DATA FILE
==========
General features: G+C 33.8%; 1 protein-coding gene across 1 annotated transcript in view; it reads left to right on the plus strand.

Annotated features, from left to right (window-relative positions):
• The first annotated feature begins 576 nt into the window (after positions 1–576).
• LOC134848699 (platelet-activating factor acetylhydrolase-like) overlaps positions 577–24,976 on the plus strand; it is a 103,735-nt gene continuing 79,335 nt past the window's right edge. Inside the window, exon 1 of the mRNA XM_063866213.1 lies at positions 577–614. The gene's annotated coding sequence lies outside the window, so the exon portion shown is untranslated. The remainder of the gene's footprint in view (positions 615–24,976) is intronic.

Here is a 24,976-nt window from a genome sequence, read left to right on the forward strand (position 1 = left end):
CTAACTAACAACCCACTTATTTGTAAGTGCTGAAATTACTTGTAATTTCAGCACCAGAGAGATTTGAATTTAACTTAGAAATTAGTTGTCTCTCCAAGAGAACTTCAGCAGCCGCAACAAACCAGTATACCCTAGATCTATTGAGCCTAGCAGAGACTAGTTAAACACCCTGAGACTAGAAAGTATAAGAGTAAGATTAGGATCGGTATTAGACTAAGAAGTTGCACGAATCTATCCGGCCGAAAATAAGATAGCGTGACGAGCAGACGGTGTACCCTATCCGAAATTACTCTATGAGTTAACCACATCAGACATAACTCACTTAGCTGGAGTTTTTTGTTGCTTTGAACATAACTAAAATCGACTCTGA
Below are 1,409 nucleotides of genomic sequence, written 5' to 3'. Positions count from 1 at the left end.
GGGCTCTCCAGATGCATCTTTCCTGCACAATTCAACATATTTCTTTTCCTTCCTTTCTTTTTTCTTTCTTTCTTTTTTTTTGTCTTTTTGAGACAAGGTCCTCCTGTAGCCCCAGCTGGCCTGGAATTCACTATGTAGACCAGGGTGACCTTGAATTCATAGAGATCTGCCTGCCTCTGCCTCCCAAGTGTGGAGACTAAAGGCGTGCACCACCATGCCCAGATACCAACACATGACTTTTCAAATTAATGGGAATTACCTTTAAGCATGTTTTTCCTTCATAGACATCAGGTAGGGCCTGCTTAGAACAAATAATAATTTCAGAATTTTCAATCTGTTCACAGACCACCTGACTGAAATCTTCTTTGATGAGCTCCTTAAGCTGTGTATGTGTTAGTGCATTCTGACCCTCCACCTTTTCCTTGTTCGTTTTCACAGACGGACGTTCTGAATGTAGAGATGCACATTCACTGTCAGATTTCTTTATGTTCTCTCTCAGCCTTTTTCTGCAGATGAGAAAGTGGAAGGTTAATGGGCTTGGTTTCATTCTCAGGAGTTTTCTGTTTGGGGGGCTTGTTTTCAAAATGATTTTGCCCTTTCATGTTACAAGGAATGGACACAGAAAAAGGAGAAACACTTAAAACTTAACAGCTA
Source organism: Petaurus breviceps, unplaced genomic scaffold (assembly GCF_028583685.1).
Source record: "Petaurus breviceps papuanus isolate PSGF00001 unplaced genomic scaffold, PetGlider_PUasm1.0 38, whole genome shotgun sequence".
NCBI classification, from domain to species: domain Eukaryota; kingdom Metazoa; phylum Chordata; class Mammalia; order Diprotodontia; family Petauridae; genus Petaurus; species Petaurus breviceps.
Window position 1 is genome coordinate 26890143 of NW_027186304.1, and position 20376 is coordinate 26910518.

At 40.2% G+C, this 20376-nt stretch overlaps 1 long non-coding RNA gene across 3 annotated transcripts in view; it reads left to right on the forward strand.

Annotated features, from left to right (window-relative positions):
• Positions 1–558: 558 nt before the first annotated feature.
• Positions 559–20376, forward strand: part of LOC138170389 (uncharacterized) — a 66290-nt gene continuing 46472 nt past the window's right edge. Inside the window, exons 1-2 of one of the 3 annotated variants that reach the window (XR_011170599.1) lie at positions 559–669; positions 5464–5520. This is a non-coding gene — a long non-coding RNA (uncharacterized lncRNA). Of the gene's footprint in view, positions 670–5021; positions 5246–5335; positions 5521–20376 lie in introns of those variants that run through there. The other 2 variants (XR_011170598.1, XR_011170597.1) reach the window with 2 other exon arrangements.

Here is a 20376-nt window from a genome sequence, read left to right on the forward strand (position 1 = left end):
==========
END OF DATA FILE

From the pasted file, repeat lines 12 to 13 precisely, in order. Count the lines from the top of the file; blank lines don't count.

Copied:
Window position 1 is genome coordinate 26890143 of NW_027186304.1, and position 20376 is coordinate 26910518.

At 40.2% G+C, this 20376-nt stretch overlaps 1 long non-coding RNA gene across 3 annotated transcripts in view; it reads left to right on the forward strand.